1 year ago by: matt

More of a reference for myself but may come in useful for someone else too.

Start off by downloading the latest version you need. In my case im going for 1.9.12. I usually throw all of this into /usr/local/src.
Keep in mind, I am running all of this as sudo, if you dont know what your doing do some reading on the linux superuser.

cd /usr/local/src
wget http://nginx.org/download/nginx-{VERSION}.tar.gz
gunzip nginx-{VERSION}.tar.gz
tar -xvf nginx-{VERSION}.tar
cd nginx-{VERSION}


A former colleague of mine showed me this neat little way of keeping track of your compile history (I am aware there is the compile log if needed) by simply creating a "configure.sh" script that you run your configure from. That way down the line you can just open it up to see the current compile state or simply recompile without having to enter all the options again.

nano configure.sh


This file contains all of the configure options. In my case the guys im currently work for need to be able to use nginx as a TCP proxy. So we will be using the stream module which previously needed to be downloaded separately through the projects github page. Since nginx 1.9.0 this module comes as part of the nginx core. Along with that we will be using the pcre and zlib libraries. You can read more about the options available here.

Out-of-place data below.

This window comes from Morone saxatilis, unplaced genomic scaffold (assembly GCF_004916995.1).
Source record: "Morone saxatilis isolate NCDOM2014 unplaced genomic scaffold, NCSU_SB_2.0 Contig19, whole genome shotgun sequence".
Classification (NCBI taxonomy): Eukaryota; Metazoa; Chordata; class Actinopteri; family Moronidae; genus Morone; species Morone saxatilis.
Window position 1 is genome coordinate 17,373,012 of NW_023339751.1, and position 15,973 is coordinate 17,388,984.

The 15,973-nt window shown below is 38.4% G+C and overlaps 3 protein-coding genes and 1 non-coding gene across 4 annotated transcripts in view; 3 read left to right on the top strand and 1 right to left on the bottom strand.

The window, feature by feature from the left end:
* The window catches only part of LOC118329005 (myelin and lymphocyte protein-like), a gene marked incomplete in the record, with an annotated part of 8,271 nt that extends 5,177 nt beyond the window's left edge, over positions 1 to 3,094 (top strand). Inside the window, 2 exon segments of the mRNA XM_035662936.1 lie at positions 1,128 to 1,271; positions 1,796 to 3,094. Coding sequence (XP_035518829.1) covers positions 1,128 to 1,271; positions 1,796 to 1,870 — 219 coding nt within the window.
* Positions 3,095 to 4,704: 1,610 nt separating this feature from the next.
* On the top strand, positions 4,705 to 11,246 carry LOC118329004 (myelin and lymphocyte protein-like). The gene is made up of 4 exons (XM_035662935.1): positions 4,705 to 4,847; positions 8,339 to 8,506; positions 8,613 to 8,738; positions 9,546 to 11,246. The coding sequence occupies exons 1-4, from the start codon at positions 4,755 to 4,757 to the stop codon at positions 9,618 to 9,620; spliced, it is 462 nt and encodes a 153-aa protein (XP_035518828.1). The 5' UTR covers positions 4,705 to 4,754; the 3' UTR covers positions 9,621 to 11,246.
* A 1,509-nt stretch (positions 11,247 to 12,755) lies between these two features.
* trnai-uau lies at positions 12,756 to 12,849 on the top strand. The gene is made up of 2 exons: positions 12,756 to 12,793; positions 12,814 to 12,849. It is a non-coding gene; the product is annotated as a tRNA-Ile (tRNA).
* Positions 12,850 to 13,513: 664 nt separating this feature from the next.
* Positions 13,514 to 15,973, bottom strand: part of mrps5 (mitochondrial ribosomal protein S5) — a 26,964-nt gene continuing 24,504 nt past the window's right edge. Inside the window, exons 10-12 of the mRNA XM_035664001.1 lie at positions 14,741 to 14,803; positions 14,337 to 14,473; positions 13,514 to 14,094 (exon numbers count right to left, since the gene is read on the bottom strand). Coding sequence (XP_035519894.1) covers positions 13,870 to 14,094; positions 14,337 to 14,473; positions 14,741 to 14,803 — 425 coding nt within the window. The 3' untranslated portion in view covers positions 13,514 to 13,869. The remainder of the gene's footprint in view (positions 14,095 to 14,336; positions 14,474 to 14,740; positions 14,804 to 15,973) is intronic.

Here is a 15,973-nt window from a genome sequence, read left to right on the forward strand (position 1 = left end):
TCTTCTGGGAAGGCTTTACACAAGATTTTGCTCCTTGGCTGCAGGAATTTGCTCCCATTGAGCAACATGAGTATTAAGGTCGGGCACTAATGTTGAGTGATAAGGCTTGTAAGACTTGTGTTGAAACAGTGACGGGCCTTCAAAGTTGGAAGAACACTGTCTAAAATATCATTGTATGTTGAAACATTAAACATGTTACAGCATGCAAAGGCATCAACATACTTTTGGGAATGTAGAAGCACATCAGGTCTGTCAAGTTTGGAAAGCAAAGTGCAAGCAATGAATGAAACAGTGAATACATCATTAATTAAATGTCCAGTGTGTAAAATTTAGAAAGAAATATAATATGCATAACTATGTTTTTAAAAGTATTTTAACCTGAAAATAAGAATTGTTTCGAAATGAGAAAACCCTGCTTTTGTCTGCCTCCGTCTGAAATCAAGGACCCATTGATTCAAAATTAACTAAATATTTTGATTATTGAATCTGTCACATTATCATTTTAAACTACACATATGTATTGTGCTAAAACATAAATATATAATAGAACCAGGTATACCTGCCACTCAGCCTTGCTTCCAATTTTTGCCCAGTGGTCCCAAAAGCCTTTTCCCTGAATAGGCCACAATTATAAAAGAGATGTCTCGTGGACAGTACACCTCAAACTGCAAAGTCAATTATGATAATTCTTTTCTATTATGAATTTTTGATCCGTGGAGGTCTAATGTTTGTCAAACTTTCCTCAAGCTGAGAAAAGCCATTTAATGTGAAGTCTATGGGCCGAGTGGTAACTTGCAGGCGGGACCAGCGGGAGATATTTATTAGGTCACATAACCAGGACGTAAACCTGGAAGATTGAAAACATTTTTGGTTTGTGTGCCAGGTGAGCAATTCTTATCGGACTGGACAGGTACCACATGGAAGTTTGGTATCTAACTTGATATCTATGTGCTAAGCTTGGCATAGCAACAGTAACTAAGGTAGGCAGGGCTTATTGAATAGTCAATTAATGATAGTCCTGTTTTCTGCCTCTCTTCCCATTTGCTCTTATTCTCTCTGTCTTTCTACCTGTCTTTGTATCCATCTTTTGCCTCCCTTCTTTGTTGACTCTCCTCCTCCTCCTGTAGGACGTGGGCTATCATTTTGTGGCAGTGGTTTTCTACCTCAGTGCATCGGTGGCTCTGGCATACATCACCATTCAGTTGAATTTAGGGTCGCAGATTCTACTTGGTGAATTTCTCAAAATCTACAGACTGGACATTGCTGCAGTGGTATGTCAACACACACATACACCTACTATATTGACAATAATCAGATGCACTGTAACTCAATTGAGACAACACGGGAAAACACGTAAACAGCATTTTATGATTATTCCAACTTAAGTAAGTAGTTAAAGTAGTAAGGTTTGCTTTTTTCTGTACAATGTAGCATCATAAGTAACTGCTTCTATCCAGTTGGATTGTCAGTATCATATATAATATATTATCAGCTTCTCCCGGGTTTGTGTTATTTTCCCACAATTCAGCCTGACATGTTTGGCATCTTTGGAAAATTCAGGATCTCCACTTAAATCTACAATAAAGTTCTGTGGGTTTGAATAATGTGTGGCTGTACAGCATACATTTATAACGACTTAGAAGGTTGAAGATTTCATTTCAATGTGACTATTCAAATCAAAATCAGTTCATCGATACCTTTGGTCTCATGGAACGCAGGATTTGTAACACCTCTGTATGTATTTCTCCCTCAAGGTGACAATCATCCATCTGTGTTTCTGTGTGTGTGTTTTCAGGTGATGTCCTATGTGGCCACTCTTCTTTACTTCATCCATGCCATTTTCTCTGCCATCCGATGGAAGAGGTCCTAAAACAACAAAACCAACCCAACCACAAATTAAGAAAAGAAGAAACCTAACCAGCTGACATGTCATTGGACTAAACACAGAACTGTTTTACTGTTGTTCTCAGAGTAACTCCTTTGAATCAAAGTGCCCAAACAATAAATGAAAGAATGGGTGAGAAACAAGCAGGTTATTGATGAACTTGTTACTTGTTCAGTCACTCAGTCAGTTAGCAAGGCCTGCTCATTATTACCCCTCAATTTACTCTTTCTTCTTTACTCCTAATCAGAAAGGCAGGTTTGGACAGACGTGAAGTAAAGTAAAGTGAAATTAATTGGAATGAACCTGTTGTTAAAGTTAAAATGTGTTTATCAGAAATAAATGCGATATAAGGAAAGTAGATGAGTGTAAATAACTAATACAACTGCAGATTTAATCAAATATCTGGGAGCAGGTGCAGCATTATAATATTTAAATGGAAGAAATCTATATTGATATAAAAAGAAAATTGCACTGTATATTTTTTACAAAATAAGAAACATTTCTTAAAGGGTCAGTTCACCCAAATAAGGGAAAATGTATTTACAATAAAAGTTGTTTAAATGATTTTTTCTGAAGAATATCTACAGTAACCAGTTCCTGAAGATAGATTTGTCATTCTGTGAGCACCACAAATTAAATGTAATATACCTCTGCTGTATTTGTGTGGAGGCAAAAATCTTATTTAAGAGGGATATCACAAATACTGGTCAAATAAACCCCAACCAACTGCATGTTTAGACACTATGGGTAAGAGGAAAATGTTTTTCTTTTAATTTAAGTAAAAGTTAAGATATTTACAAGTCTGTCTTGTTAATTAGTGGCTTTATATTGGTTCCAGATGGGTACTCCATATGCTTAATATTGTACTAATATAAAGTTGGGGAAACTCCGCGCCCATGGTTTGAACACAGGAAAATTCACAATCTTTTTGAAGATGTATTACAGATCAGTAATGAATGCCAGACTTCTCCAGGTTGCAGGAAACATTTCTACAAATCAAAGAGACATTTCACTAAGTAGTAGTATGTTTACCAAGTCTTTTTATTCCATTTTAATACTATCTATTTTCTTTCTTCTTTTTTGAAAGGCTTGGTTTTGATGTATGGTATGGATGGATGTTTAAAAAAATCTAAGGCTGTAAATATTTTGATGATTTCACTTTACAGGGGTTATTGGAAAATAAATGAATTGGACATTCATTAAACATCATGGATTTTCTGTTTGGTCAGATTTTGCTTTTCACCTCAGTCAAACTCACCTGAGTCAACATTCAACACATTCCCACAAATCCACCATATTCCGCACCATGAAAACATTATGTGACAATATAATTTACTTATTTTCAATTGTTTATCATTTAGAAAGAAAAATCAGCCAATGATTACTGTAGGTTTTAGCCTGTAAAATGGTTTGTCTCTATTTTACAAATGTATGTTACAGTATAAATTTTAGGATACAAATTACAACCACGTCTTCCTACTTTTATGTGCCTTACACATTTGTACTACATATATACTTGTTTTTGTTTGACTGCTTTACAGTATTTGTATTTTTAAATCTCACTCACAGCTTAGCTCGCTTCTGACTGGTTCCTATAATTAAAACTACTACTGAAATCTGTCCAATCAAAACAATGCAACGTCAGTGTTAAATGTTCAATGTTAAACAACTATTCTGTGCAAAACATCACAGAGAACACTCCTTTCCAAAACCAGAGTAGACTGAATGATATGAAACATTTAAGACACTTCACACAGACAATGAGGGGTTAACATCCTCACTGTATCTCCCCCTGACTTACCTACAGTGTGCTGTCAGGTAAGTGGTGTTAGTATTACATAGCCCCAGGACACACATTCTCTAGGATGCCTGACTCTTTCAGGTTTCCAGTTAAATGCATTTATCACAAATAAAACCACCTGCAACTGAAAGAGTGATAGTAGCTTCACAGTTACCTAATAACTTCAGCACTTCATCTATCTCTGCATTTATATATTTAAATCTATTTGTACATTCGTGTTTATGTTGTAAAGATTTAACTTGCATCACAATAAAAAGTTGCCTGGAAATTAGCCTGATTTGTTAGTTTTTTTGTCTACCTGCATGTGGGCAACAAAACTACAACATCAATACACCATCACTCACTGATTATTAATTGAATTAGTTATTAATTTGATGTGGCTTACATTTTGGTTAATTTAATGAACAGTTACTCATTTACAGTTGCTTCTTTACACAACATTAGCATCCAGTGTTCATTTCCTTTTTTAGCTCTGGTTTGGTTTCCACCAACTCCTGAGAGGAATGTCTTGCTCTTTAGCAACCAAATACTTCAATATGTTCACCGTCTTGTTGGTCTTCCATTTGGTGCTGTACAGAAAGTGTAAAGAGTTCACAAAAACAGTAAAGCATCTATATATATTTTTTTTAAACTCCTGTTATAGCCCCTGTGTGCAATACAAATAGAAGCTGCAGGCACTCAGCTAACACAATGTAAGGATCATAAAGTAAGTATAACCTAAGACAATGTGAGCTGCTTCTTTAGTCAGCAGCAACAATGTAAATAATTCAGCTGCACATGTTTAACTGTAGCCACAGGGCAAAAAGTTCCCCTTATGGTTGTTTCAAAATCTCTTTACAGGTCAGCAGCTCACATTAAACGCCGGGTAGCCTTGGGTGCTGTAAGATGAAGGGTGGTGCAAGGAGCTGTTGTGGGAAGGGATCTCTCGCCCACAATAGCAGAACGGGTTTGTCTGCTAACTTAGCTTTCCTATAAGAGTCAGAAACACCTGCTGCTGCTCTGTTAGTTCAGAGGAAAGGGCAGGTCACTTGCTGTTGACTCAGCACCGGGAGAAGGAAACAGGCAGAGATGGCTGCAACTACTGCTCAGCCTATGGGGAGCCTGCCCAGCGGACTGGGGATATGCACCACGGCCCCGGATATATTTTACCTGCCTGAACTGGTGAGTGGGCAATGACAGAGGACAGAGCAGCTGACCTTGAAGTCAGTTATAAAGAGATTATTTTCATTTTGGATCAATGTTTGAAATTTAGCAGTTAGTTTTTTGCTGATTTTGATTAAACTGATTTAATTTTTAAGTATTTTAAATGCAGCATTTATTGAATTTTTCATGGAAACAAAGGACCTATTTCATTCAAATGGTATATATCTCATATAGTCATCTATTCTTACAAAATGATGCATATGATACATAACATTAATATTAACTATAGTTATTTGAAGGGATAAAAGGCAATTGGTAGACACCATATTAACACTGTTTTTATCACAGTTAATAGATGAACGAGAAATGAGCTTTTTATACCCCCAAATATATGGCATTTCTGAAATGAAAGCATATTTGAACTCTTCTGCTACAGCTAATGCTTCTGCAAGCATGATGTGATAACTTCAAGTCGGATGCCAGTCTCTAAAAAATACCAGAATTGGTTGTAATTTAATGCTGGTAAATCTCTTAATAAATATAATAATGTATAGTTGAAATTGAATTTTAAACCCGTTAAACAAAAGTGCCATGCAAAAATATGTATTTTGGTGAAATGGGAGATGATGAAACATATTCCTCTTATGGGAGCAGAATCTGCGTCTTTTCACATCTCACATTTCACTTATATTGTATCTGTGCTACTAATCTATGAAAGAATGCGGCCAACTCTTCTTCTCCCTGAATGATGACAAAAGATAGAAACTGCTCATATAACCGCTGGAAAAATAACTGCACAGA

So I have the following in my configure.sh file:

sudo ./configure \
        --prefix=/usr/local/nginx-1.9.12 \
        --with-http_ssl_module \
        --with-stream \
        --with-pcre=/usr/local/src/pcre-8.21 \
        --with-zlib=/usr/local/src/zlib-1.2.5 \

Make sure the libraries you are passing to it are actually supported. You can check the correct version on the nginx documentation. I like to prefix all of my source builds with their own versions into /usr/local to just keep everything separate. That way I could potentially run multiple versions with their own dedicated config files etc.. Next set the configure.sh script as executable and run it:

chmod +x configure.sh
./configure.sh


Just double check the output of the configuration summary to make sure it is what your expecting. If you all happy you can go ahead and build/install.

make
make install


And there you have it. If you cd into the prefix you specified you should see nginx installed there. I am not going to go into configuration as there is a billion resources for whatever you are working with. 

So if you need to make changes in a few months time you can simply open up configure.sh and reconfigure as needed.